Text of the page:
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  #16 (permalink)  
Old 08-04-2004, 10:15 AM
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Martin, LMBO, as much as I would dislike the "chicken", if it was well done, making the paint score higher (quality, quantity, and degree of difficulty) then it would win.

unstable, actually some of those cars have had $500,000.00 spent on them. Sometimes it comes down to those hidden details that win. At those type of shows every thing has to be on paper (judging sheets) tallied and re tallied. The judges are paid several thousand dollars each to work those shows, if they are not good judges then they don't do many shows.

I'm not saying that all shows are judged that way. Certainly your outdoor neighborhood shows are not.

Most things that can be done to a car have already been done, it comes down to who can do them the best. And when something new is down to individualize a car, then certainly that would weigh heavily with the judges. It should come done to who did what they did the best ( detail ).

Troy

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  #17 (permalink)  
Old 08-04-2004, 10:36 AM
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back to the point. use "bolt on" electrical knock out seals to fill the holes and weld them in. there are many sizes that are a perfect fit for the holes in my 55 chevy truck's firewall. made life alot easier. also when i filled the gas filler hole in the side. i used one that was a perfect fit. covered with some bondo.

want goofey cars? www.burningman.com

as far as painted engine compartments, i love them over black. stock is always black. and my paint shop wants a whole lot more to paint it. i really wanted my camaro;s to be painted cause i had the engine out. but i would have had to tow it there. it was more pain intheass than it was worth. i've seen nice cars as well with black engine bays so....
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  #18 (permalink)  
Old 08-04-2004, 05:04 PM
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"Frenching the firewall

Faced with the same dilema on my Mercury - Holes in the firewall.
There are 3 holes (1 in., 1 3/8 in., and one 1 1/2 in.). I'm concerned that welding the flush fitting patches in will warp the firewall even though I plan on skip-spot welding them in. I ordered from Eastwood some "heat-disipating putty" that supposeidly will draw the heat away from tne panel if you surround the work area with it. Has anyone tried this stuff?
Just an hour ago I discussed this firewall problem with a man in Pasedena, Texas who does custom work (had some FINE cars sitting around his shop and was working on a custom air scoop - I was impressed with the quality of his work and any projects above my very limited ability will be done by him). The man reccomended that I use 3M #8115 epoxy to bond a plate behind the holes and use the usual bondo method to finish the holes. I think however, that I will first bond the patches I made to the backing plates and then bond the backing plates (from the rear) to the firewall and then finish the work with bondo. This will minimize the bondo mass and maybe be less likely to crack and otherwise screw up because of the hot/cold environment.
Any thoughts, advice or reccomendations on this would be appreciated,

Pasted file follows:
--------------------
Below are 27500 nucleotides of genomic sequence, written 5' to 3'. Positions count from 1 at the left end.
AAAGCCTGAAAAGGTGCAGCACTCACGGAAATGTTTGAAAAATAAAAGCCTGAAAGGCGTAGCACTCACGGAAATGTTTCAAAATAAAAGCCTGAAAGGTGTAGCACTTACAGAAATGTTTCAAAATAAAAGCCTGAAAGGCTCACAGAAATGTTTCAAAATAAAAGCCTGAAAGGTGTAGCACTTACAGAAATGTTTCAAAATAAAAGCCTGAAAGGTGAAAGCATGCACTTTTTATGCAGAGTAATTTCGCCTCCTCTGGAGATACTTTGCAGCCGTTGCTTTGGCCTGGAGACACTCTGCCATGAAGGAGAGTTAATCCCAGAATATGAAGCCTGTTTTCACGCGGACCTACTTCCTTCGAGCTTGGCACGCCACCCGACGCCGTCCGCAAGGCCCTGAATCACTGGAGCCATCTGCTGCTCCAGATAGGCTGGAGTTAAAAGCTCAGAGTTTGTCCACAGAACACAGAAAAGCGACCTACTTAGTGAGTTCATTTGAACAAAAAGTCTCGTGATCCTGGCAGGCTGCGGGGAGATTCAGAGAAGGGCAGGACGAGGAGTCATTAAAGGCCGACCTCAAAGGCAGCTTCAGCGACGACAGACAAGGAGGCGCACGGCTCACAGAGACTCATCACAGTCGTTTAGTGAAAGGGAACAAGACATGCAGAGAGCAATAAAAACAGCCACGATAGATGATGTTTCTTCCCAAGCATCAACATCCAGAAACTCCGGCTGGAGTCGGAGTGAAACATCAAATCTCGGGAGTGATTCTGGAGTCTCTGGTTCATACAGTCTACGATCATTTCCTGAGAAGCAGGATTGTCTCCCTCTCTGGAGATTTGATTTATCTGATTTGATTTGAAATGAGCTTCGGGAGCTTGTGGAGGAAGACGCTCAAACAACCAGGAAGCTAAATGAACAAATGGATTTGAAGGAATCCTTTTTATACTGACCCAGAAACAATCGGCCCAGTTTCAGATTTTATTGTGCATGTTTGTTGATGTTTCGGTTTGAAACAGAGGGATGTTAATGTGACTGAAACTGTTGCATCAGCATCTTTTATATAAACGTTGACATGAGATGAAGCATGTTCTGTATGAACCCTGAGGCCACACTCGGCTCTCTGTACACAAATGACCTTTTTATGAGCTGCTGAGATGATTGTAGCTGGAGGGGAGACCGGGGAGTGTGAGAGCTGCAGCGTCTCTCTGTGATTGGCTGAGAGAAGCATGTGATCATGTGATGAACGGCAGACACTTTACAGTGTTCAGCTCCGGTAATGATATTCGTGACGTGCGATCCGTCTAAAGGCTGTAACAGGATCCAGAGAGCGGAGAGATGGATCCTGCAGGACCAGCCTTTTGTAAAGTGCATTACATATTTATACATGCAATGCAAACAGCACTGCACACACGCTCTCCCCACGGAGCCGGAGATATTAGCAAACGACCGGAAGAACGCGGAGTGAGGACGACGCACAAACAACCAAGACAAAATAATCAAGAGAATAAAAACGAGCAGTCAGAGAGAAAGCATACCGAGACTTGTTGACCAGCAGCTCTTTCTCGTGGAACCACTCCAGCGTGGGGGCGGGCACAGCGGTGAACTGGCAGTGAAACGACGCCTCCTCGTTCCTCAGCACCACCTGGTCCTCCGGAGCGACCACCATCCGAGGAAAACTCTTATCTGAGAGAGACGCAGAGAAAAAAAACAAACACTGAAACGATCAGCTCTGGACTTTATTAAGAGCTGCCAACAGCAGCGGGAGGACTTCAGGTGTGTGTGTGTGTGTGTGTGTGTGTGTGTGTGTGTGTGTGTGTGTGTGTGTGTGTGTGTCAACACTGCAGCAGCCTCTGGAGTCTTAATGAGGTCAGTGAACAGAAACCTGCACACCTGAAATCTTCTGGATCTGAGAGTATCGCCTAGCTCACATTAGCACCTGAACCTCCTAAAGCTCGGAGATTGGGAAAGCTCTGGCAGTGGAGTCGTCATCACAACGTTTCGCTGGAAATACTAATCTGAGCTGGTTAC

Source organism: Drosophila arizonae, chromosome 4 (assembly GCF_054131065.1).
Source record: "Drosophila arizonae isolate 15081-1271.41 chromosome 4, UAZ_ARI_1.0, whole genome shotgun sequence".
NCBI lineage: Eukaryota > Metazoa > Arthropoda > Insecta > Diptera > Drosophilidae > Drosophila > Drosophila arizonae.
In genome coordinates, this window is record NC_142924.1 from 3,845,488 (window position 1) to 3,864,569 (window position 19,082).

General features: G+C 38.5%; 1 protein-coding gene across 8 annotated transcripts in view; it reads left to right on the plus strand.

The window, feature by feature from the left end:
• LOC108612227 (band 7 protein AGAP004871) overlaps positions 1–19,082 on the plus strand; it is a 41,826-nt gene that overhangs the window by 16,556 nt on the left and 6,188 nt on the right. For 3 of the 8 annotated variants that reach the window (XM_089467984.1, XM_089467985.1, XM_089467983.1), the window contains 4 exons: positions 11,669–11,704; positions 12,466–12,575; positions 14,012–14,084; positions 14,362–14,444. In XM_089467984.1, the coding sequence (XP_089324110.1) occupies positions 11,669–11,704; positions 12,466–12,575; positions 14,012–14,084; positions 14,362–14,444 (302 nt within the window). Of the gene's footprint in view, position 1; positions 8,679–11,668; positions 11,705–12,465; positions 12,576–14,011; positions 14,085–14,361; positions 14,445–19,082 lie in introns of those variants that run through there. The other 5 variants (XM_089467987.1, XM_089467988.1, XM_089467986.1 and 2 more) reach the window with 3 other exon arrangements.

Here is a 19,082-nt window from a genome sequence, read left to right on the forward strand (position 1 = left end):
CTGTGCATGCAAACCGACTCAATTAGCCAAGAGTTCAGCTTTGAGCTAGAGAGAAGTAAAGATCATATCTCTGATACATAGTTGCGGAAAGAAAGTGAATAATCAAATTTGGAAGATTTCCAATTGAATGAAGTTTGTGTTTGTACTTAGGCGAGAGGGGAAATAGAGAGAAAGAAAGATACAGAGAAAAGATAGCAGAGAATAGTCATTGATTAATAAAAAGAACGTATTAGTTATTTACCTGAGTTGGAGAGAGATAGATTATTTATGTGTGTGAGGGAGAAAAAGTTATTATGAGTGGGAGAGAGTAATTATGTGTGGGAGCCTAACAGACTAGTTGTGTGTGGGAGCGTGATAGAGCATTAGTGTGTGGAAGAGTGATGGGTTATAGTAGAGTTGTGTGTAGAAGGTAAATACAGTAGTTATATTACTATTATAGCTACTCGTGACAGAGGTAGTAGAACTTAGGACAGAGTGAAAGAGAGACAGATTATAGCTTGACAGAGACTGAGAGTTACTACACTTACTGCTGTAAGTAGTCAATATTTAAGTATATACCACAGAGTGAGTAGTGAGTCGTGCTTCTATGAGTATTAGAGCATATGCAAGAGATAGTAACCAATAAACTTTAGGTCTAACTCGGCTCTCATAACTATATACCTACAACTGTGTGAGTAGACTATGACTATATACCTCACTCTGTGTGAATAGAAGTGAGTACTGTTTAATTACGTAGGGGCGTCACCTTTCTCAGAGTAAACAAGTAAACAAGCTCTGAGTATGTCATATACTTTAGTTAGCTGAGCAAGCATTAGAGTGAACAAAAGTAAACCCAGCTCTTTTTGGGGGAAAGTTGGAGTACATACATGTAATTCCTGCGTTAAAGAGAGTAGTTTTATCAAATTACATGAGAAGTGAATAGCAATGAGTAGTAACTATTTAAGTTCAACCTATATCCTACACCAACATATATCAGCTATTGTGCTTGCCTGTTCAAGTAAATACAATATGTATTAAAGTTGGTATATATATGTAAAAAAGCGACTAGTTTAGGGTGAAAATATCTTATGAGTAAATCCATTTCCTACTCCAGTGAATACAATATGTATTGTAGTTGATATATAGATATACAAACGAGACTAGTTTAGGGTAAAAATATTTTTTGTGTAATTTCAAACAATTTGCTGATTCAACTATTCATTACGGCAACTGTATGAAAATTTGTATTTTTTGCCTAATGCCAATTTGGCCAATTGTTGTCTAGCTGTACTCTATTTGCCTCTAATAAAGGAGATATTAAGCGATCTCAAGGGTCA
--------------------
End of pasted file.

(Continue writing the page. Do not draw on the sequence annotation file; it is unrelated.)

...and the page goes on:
Tks.
Charlie Smith
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  #19 (permalink)  
Old 08-05-2004, 07:29 AM
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if you're going to use bondo either way...I personally wouldn't worry about the warpage too much. Make the patches the same size as the holes, or as close as you can get them, tack them in, working in a circle doing "blips". Keep working until it's all the way in, grind smooth, hit with bondo.

I'd be interested to know what guys like Randy would do for this...because doing metal finishing on an in-tact firewall would be difficult without a helper...probably even with a helper.
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Old 08-05-2004, 07:52 AM
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Firewall Hole

Thanks for the encouragement. I really would like to weld these bungs in and I don't think there will be a warp problem - Hell, this is 16 ga. metal.
Charlis Smith
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  #21 (permalink)  
Old 08-05-2004, 08:06 AM
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Don't think for a second that 16 guage won't warp, heck you can warp a FRAME if you weld it incorrectly. You still have to manage the heat and be very careful.

Being the fire wall has lots of body lines to keep the rigidity and is 16 guage, you are right, there is a lot less of a chance of warpage, but it can warp.

If you really wanted to cut to the chase and not weld, Bonding a patch on the back with a panel bonding adhesive would be as good as it gets.

Cut a patch an inch or so larger than the hole, grind the back of the hole with 36 grit, grind the patch so those ground areas meet when you stick the thing up there. Apply a quality Bonding adhesive like 3M's 08115 and after curing grind off the excess. Apply a coat of Evercoat's "Everglass" over the area and a skim coat of polyester putty and your done.

Welding is ALWAYS the perfered way, but not everyone has a welder or the skills. A qualtiy bonded on patch is a close second to welding.
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  #22 (permalink)  
Old 08-05-2004, 08:33 AM
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yeah it WILL warp, but that can be worked out with hammer/dolly and helper (i'd imagine).

BUT, if you're throwing filler over it either way...I wouldn't worry about the shrinkage too much...as long as you don't get crazy with the welder and try to make a pool of molten metal.
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  #23 (permalink)  
Old 08-05-2004, 11:59 AM
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Firewall

Guys -
While we're on the subject of firewlls:
A while back I asked about battery mounts and didn't really get
what I needed although I did get some ideas.
What I would like to find is a trick battery mount (billet aluminum, chrome, etc.) to mount on the firewall.
If anyone knows about a stock shelf-type battery mount let me know because I could buy it from the dealer and have it chromed. Otherwise I could go through a junkyard and look for a mount that would work.